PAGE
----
4th September 2021.
I see me here. I see me there.
The first three items below were purchased, photographed, catalogued and planted last week. The second trio have been in permanent place for over one hundred and fifty years, yet it has taken me until now to grab some photos. I call it the tortoise effect.
1. Coreopsis Golden Sphere
My sister and I brought mam to Mount Congreve Gardens and while we were having tea, I spotted this from a distance. I abandoned my station to take a closer look, and having taken said closer look, I bought it together with two other plants that had escaped my notice at first glance.
When I got back home, I was thrilled to notice that the pot (yellow, but that’s not important now) is the same as the seven pots-within-a-pot in Joe’s front garden pot. As the summer geraniums are beginning to fade, I swapped one out and popped in the Coreopsis, known also as Tickseed.
2: Leucanthemum (Shasta Daisy)
I can’t believe that the Leucanthemum (Shasta Daisy) escaped my first glance. I’ve placed it within my Central Patio, again swapping it for one of the fading summer annuals. My hope is that it will add colour there for several weeks to come.
3: Pennisetum (Fountain Grass)
The Pennisetum (Fountain Grass) has also been added to Joe’s pot, but I’m not sure that it’s the right place for it. I’ll leave it be for the moment. Later, I’ll repot it to a larger container.
All three new plants have been catalogued. I’m repeating myself. It’s a tactic used by teachers and I’ve been unable to shake it off. Regarding this catalogue, I’ll spend some time during the winter filling out the details. I’ll want information at my fingertips about propagating them. Do I take cuttings? If so, when? Do I propagate them by division? Again, if so, when?
One of the loveliest little apps I use regularly is called Garden Tags. I enter the name of the plant, confirm that I have it in my garden, and hey presto… I get reminders from month to month about how to care for it. I pay a very modest fee for this information.
Yes, I understand that, as with everything in life, there are two sides to the coin. Realistically, I do adhere to the theory that the best way to check the weather is by looking out the window. However, in this case, a helping hand from technology will be much appreciated.
4: Lady Louisa’s Walk
This is the scene along the banks of the Blackwater, just a few hundred metres south of Lismore Castle. Downstream, it could be said. Lady Louisa Cavendish became the person in charge upon the death of her father in the 1850’s. Being a lady and liking her ladylike walks, she supervised the creation of this peaceful 3km loop walk from the castle. We recreated her morning ritual at midday last Monday.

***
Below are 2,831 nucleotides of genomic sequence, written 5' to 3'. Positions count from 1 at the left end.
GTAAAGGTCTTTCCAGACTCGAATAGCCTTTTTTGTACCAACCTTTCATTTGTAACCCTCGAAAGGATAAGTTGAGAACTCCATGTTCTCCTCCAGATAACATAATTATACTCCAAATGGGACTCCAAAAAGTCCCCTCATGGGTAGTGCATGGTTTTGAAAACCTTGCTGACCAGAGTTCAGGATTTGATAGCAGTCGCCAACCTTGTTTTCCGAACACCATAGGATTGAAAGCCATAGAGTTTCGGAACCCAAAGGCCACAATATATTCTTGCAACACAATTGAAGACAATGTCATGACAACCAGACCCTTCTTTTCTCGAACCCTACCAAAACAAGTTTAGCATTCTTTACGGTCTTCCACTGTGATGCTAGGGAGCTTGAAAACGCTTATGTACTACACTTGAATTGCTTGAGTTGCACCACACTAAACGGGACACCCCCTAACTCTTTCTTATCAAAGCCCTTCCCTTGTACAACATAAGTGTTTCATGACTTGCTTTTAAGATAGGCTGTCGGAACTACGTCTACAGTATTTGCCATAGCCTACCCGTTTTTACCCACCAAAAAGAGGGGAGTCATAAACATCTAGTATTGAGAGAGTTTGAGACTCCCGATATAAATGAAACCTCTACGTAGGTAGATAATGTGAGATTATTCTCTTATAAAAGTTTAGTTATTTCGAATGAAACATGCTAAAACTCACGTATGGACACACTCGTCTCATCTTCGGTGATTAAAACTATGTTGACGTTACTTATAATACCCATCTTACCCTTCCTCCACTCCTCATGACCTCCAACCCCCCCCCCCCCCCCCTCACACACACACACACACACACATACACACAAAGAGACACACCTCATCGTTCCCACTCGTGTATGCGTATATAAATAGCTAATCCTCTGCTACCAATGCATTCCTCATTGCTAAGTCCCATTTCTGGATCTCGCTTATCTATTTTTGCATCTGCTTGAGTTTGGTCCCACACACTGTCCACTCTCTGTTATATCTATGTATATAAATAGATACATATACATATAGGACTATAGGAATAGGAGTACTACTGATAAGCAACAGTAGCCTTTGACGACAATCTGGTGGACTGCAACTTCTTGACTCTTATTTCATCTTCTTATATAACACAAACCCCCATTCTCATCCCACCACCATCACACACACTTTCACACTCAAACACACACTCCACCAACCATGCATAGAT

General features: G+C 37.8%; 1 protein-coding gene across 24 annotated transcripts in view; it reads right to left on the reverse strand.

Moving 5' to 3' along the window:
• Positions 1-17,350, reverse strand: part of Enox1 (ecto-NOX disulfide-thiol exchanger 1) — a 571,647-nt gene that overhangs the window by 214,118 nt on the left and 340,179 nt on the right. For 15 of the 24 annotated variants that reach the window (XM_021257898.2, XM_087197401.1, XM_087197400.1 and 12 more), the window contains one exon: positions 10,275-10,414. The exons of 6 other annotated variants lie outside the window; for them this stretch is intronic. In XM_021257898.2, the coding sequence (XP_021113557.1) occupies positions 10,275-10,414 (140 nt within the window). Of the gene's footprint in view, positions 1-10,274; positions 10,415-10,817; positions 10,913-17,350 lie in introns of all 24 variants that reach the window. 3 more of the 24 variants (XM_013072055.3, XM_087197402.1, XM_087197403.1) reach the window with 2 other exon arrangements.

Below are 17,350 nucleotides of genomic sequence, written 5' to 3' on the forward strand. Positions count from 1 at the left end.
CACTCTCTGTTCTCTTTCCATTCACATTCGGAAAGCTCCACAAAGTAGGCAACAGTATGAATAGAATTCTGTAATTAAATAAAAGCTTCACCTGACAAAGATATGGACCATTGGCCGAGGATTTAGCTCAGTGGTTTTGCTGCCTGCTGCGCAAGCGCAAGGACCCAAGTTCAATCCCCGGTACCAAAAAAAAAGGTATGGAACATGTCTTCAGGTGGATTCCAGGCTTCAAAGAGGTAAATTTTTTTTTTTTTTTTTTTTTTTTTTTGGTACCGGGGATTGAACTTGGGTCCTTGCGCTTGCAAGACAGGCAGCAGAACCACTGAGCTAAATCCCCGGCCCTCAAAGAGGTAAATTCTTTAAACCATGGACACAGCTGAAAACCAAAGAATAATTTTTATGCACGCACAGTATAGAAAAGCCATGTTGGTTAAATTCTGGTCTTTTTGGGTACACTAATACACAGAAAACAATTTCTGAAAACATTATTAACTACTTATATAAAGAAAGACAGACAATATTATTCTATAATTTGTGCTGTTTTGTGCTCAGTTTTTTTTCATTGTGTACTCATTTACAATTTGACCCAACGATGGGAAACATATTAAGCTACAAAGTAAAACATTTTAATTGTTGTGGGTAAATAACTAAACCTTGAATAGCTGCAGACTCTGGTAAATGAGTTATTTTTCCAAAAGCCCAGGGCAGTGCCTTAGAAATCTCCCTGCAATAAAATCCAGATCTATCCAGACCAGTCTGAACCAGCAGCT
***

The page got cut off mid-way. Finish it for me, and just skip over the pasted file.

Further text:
The backless timber seat is a later addition that hasn’t stood the test of time.
6: The Long Road
Having followed along by the river, the walk veers into shade and back to the town. This stile marks the separation point where a long walk called Saint Declan’s Way continues. It is a pilgrim way stretching from Cashel to Ardmore. For those not familiar with the geography, that’s about 100km. Declan and Lady Louisa part company here. They would have walked the section common to both routes approximately thirteen hundred years apart. Both have left a permanent mark on the local landscape.
This Time Last Year
Excerpt from September 2020:
“I’ve heard it said that men don’t do retirement very comfortably, and there have been times I’ve felt a bit lost, but by and large, I’m very happy not to be clock-watching.”
Here’s the full article, a three minute read: National Garden Exhibition Centre
The Week That Was
- A road map for abolition of Covid restrictions is announced, emphasising personal responsibility. What’s that?, says lots of people whose apple fell very far from the tree.
- Crystal Palace have signed several decent players. Now the task is to get them working together to earn their shillings.
- Mam is returning to Dungarvan after a long summer in Waterford.
- I return to jeans this week, but will keep my shorts at hand. The Indian summer may stretch on a bit.
- I’m shocked. I’d even go so far as to say flabbergasted. Enough said, I’ll say no more. Is binn béal ina thost.
- Cycling: just one 40k spin. Fast and slightly furious, I’m recovering from the shocked state.
That’s it for this week, a cháirde, so until next week I hope that all will be well in your world. Slán go fóill.
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